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SC dismisses plea for beef ban case to be heard in Jammu

Simran Sahni
15 Oct 2015 3:53 AM GMT
SC dismisses plea for beef ban case to be heard in Jammu
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The Supreme Court on Wednesday dismissed a Petition seeking a direction that the hearing on the beef ban in Jammu and Kashmir be heard by a three-judge Bench of the high court at Jammu instead of the Srinagar Bench of Jammu and Kashmir High Court.

The Petitioner, Parimoksh Seth, had sought the hearing be either held at Jammu or outside the State. In view of the conflicting orders on the beef ban passed by the Jammu and Srinagar Benches of the High Court, the Supreme Court had on October 7th asked its Chief Justice to constitute a three judges Bench to decide the issue.

The observation of the Bench comprising Chief Justice H L Dattu and Justice Arun Mishra, came when the Counsel for the Petitioner, who had filed the PIL before the Jammu Bench of the High Court, said that there could be a law and order problem if matters are heard and decided at Srinagar Bench.

Chief Justice of India HL Dattu said he had spoken to High Court Chief Justice N Paul Vasantha Kumar, who did not anticipate any problem if the hearing took place in Srinagar.

Seth however, withdrew his petition following the CJI's remarks, with the liberty to approach the Supreme Court again in case of any problem or if he felt aggrieved by any subsequent order of High Court.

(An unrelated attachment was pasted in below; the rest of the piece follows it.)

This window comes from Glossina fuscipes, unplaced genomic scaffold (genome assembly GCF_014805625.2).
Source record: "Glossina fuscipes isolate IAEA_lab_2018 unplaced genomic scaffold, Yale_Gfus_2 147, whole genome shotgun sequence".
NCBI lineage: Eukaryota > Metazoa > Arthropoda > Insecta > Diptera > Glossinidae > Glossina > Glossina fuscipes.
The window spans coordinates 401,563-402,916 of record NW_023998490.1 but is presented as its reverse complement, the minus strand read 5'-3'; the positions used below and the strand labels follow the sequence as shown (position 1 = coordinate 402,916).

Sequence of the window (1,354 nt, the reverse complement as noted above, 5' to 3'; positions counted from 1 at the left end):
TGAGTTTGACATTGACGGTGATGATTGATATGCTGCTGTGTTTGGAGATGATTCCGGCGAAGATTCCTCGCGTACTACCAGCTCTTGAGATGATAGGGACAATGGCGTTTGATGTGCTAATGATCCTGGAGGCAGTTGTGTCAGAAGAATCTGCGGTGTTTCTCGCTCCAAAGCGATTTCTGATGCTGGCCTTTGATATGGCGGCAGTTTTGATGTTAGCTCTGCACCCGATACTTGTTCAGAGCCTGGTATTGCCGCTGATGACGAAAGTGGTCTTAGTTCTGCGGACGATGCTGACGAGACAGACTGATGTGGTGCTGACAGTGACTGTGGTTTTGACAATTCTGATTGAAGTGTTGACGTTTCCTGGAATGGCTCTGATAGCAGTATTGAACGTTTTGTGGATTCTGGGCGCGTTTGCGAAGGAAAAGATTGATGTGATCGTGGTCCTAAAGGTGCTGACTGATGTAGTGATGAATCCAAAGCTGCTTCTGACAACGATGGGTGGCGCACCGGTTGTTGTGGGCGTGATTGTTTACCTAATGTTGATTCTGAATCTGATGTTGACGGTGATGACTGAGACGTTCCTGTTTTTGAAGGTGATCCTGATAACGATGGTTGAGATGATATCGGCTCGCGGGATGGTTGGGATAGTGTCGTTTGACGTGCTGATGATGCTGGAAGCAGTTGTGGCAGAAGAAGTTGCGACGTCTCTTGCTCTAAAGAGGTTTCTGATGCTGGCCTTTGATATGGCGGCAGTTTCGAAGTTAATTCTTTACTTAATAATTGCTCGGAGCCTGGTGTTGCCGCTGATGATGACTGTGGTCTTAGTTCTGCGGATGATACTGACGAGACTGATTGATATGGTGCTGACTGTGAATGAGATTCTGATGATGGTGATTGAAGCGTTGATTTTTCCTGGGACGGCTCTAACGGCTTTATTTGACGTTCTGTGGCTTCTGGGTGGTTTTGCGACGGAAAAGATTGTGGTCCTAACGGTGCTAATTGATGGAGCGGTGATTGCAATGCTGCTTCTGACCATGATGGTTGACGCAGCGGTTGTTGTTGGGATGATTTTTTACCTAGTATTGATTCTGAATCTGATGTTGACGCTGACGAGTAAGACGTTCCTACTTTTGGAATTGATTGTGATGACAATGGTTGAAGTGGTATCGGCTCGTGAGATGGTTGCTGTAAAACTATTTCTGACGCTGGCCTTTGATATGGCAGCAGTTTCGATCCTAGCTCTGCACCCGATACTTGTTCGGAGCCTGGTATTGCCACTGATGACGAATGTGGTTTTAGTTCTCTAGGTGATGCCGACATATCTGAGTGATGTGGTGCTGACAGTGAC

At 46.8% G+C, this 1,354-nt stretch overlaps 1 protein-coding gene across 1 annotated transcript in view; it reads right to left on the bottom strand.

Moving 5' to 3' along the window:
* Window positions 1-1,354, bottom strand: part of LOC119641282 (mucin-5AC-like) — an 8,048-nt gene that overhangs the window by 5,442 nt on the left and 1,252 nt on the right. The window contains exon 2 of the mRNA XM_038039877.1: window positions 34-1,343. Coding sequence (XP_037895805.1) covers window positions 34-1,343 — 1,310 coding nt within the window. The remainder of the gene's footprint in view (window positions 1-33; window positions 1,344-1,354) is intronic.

The High Court's Jammu Bench had on September 8th ordered implementation of Ranbir Penal Code (RPC) provisions banning cow slaughter and sale of beef in the State.

However, a week later the Srinagar Bench of the High Court on September 16th had entertained a PIL seeking scrapping of the provisions in RPC banning cow slaughter and sale of beef. The High Court had also said that if the legislature wanted to scrap these laws, pendency of the petition would not be an impediment.

The Apex Court on the matter hence requested the learned Chief Justice of the J & K High Court to constitute a Bench of three learned judges to take a decision on writ petitions, with the liberty to decide the place where the larger Bench will hear and decide together the two writ petitions.

The Supreme Court's decision had come on the plea of the State Government which had said that the inconsistent views of the two benches of the high court were being ‘misused’ to disturb peace and communal harmony in the State.

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